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Northern and Insular Scots

Robert McColl Millar

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The Scots dialects of northern Scotland, Orkney and Shetland are among the most traditional varieties of ‘English’, exhibiting features not current elsewhere for centuries. Until recently, they were spoken in communities whose traditional occupations have encouraged the equation of speech with local identity. They have all also been affected by contact with Gaelic, or Norse, or both. In recent years, however, the decline of traditional industries has been matched by the discovery of oil off their coasts, encouraging in-migration of speakers of many varieties of English and other languages. How well have these varieties maintained their traditional natures at the start of the 21st century?

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Contents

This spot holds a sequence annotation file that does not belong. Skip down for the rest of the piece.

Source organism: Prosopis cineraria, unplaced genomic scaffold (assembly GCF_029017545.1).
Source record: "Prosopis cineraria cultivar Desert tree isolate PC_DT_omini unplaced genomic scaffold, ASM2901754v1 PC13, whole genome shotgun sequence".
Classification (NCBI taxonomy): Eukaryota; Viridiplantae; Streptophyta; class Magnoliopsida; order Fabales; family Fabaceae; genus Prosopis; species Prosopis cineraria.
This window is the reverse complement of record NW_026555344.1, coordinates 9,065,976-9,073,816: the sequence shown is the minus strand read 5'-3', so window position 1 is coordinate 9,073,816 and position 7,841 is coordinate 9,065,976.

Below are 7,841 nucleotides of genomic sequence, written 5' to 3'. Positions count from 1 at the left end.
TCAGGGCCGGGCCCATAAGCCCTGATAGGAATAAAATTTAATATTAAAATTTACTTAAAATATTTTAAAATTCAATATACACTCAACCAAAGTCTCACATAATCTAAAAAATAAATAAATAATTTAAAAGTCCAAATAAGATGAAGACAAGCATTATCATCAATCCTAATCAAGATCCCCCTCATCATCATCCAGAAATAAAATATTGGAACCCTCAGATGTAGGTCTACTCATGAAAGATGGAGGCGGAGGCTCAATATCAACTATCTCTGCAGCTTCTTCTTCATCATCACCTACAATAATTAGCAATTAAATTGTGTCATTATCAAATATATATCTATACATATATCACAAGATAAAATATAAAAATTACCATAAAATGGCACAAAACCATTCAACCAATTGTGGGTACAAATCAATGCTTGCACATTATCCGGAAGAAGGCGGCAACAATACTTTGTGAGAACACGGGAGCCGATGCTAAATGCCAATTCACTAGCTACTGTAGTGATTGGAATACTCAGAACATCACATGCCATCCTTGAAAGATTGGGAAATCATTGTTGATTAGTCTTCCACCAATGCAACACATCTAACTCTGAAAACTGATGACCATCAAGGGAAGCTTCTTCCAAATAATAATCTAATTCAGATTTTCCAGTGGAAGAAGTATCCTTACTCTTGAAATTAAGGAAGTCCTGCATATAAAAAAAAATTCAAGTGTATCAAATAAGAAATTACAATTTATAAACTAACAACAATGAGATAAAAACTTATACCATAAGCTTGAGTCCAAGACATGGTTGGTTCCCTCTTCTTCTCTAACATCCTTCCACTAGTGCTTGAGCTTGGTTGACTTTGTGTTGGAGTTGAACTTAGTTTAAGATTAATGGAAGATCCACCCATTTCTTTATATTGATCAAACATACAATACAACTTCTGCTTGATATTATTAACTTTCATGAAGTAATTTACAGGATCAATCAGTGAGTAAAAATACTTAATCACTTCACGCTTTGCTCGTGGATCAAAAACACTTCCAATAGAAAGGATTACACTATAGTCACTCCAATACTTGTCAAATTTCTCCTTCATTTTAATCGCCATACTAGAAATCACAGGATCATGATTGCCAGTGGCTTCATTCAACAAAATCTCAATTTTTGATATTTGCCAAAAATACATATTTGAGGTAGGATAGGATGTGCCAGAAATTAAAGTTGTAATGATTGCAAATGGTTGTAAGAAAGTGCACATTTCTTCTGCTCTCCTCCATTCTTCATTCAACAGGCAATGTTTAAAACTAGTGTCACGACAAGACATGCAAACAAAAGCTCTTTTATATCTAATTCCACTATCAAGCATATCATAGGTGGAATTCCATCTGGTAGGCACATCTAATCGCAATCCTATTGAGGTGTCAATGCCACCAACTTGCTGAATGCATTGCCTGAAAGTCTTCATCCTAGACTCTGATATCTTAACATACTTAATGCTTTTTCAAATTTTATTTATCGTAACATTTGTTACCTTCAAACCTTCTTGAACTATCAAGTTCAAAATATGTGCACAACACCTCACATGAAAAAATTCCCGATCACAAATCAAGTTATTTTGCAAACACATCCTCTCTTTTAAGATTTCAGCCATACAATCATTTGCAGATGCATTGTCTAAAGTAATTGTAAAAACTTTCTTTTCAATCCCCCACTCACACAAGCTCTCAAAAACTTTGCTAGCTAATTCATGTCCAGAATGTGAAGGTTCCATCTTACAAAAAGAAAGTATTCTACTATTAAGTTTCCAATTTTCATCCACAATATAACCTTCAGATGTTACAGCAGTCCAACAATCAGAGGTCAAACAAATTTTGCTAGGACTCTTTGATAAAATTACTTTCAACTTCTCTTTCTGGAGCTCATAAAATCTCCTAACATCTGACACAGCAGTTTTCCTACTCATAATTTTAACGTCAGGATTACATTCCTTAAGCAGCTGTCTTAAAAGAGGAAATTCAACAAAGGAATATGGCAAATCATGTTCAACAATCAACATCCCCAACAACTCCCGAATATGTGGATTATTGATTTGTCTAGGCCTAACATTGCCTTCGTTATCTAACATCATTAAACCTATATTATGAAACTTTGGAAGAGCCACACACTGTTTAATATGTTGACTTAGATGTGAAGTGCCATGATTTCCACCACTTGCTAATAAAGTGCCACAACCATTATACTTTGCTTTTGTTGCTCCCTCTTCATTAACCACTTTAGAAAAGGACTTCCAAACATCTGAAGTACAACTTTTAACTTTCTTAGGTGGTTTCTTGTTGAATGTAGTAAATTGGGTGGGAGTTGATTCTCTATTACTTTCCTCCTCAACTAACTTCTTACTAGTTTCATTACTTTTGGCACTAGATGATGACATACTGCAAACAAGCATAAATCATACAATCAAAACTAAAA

1. Introduction
2. Phonetics and Phonology
3. Morphosyntax
4. Lexis
5. History, including changes in progress
6. Survey of previous works and annotated bibliography
7. Texts

About the Author

Robert McColl Millar is Reader in Linguistics in the School of Language & Literature at the University of Aberdeen. His books include Northern and Insular Scots (2007), Authority and Identity. A Sociolinguistic History of Europe before the Modern Age (2010) and English Historical Sociolinguistics (2012).

Reviews

[a] skilful integration of seven dialect areas, with different histories, into a coherent whole ...erudite accounts of settlement histories and lifestyles... In addition to demonstrating Robert McColl Millar's profound knowledge of varieties of Scots, it radiates a commitment to the area... The series promises to be a most welcome contribution to the knowledge of "alternative histories of English".
- Gunnel Melchers, English Worldwide

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